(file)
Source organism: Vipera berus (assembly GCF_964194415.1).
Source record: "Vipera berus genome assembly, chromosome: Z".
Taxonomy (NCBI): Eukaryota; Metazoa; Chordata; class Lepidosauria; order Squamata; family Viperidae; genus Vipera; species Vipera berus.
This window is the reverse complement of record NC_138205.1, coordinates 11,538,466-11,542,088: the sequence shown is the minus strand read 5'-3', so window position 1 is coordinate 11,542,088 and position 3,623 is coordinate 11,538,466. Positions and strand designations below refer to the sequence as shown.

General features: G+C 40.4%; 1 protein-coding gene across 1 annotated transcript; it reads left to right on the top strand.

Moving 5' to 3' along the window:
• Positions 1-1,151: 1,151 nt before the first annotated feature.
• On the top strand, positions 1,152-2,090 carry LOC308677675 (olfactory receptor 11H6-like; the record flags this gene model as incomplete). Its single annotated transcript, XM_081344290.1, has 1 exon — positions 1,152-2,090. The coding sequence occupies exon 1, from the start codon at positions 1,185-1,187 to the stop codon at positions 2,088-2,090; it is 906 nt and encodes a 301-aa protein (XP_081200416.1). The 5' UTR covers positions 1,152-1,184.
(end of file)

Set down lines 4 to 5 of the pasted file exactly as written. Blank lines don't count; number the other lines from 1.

This window is the reverse complement of record NC_138205.1, coordinates 11,538,466-11,542,088: the sequence shown is the minus strand read 5'-3', so window position 1 is coordinate 11,542,088 and position 3,623 is coordinate 11,538,466. Positions and strand designations below refer to the sequence as shown.

General features: G+C 40.4%; 1 protein-coding gene across 1 annotated transcript; it reads left to right on the top strand.